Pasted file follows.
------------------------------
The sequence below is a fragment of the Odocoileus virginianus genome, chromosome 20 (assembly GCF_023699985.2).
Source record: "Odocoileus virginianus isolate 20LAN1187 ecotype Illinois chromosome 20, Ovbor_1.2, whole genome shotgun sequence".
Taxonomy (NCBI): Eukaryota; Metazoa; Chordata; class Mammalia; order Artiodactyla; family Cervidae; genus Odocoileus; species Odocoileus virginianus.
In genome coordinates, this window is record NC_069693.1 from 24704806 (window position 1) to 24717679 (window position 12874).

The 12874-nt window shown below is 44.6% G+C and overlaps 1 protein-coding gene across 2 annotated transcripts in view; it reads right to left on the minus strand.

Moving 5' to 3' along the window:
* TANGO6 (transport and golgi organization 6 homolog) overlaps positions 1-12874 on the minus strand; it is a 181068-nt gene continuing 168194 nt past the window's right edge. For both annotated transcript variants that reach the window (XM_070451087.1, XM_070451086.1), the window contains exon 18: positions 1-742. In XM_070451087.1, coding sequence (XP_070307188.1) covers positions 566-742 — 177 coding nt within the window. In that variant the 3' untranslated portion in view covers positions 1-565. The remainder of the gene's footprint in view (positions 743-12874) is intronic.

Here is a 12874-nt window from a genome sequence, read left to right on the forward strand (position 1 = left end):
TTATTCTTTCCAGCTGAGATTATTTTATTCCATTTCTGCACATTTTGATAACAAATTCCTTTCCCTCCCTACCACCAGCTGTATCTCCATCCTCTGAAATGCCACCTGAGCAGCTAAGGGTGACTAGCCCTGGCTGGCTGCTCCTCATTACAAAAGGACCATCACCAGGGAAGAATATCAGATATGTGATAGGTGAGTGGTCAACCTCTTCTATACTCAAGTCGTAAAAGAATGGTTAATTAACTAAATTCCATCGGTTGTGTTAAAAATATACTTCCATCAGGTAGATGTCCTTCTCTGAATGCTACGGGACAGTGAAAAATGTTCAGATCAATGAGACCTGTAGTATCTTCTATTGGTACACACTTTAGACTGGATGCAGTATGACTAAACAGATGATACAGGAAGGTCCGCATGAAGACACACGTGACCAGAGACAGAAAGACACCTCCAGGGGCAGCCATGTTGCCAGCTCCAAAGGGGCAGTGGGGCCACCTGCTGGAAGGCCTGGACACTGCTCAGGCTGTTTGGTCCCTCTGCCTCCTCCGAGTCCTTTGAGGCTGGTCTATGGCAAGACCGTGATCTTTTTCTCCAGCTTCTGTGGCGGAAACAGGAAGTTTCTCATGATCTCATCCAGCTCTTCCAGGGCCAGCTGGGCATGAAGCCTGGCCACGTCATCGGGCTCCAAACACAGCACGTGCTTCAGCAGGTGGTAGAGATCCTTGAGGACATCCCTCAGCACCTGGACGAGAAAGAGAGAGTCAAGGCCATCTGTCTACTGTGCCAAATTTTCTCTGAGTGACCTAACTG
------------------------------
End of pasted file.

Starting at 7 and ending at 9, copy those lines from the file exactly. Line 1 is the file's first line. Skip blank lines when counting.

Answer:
* TANGO6 (transport and golgi organization 6 homolog) overlaps positions 1-12874 on the minus strand; it is a 181068-nt gene continuing 168194 nt past the window's right edge. For both annotated transcript variants that reach the window (XM_070451087.1, XM_070451086.1), the window contains exon 18: positions 1-742. In XM_070451087.1, coding sequence (XP_070307188.1) covers positions 566-742 — 177 coding nt within the window. In that variant the 3' untranslated portion in view covers positions 1-565. The remainder of the gene's footprint in view (positions 743-12874) is intronic.

Here is a 12874-nt window from a genome sequence, read left to right on the forward strand (position 1 = left end):
TTATTCTTTCCAGCTGAGATTATTTTATTCCATTTCTGCACATTTTGATAACAAATTCCTTTCCCTCCCTACCACCAGCTGTATCTCCATCCTCTGAAATGCCACCTGAGCAGCTAAGGGTGACTAGCCCTGGCTGGCTGCTCCTCATTACAAAAGGACCATCACCAGGGAAGAATATCAGATATGTGATAGGTGAGTGGTCAACCTCTTCTATACTCAAGTCGTAAAAGAATGGTTAATTAACTAAATTCCATCGGTTGTGTTAAAAATATACTTCCATCAGGTAGATGTCCTTCTCTGAATGCTACGGGACAGTGAAAAATGTTCAGATCAATGAGACCTGTAGTATCTTCTATTGGTACACACTTTAGACTGGATGCAGTATGACTAAACAGATGATACAGGAAGGTCCGCATGAAGACACACGTGACCAGAGACAGAAAGACACCTCCAGGGGCAGCCATGTTGCCAGCTCCAAAGGGGCAGTGGGGCCACCTGCTGGAAGGCCTGGACACTGCTCAGGCTGTTTGGTCCCTCTGCCTCCTCCGAGTCCTTTGAGGCTGGTCTATGGCAAGACCGTGATCTTTTTCTCCAGCTTCTGTGGCGGAAACAGGAAGTTTCTCATGATCTCATCCAGCTCTTCCAGGGCCAGCTGGGCATGAAGCCTGGCCACGTCATCGGGCTCCAAACACAGCACGTGCTTCAGCAGGTGGTAGAGATCCTTGAGGACATCCCTCAGCACCTGGACGAGAAAGAGAGAGTCAAGGCCATCTGTCTACTGTGCCAAATTTTCTCTGAGTGACCTAACTG